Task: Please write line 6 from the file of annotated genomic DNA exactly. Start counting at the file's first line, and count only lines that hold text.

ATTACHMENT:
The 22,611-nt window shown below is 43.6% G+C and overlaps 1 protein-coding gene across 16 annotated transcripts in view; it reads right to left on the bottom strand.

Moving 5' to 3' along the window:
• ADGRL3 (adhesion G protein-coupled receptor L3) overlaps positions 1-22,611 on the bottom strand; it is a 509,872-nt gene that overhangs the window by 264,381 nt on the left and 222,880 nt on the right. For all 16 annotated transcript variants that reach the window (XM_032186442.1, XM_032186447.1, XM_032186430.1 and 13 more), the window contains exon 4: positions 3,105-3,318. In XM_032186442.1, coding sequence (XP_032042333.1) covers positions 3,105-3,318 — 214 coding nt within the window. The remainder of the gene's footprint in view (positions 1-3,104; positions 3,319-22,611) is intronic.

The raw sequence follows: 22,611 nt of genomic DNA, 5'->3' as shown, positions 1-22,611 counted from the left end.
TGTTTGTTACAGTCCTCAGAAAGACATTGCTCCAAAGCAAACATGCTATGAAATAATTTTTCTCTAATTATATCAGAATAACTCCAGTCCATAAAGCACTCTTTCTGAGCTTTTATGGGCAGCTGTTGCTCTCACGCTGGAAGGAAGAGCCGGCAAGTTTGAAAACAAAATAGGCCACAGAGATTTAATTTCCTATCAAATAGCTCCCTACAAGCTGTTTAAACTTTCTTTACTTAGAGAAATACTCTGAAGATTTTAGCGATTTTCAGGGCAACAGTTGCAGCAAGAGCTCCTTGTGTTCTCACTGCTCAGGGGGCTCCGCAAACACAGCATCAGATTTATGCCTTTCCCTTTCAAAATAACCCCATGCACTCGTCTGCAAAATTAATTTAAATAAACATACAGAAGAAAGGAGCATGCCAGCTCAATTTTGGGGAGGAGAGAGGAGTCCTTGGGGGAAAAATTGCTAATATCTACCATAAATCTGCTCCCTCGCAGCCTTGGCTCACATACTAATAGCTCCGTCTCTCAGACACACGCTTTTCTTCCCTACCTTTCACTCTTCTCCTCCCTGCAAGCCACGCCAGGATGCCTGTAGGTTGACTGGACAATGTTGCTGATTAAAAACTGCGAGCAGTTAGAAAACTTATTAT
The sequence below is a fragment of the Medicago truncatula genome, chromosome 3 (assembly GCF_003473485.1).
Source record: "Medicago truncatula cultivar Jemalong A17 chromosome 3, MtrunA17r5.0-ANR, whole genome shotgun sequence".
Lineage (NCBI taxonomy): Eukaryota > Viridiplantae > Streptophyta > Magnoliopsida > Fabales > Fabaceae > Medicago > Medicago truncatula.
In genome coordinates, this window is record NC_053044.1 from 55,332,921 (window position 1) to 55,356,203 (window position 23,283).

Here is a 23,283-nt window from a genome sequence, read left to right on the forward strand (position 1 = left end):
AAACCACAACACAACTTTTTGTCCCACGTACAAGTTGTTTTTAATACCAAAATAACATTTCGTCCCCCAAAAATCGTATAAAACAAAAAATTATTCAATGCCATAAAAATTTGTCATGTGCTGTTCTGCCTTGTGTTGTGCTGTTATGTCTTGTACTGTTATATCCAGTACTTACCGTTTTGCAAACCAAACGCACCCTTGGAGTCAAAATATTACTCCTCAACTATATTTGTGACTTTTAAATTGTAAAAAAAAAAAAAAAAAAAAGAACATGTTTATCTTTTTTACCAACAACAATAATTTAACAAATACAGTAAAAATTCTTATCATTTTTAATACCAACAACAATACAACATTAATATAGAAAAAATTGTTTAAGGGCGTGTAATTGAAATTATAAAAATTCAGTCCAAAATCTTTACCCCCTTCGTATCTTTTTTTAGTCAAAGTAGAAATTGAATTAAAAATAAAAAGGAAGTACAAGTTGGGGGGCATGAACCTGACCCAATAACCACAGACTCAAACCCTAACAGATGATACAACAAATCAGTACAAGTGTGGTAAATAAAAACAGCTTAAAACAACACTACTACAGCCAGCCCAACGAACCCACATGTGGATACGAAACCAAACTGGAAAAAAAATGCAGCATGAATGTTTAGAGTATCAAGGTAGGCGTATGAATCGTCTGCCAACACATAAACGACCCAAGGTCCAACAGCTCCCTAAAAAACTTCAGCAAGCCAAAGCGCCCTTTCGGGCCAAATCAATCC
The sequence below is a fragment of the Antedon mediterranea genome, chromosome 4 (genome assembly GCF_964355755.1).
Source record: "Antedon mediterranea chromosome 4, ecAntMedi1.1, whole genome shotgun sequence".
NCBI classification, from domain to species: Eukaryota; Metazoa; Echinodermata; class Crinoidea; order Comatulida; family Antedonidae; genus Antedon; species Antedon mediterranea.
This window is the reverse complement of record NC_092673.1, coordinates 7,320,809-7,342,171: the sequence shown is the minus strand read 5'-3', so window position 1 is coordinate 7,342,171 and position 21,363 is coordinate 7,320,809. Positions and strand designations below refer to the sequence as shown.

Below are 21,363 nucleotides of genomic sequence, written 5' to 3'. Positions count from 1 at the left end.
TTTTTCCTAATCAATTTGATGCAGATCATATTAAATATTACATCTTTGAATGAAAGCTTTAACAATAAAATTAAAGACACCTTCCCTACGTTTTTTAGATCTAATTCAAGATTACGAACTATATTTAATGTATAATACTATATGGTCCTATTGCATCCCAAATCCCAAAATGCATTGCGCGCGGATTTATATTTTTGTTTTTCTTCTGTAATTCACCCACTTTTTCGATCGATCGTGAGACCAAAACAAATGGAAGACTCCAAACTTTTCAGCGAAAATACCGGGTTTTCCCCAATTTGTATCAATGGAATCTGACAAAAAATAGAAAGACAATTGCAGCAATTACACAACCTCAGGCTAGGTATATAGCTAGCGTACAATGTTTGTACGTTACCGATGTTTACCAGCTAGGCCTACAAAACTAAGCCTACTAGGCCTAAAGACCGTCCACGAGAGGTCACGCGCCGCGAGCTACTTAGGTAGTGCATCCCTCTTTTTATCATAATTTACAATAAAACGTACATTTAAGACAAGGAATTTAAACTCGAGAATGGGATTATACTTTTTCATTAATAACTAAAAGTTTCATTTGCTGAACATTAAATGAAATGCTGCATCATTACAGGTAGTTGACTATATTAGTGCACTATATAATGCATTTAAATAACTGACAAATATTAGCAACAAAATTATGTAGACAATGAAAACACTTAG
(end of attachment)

The sequence below is a fragment of the Medicago truncatula genome, chromosome 3 (assembly GCF_003473485.1).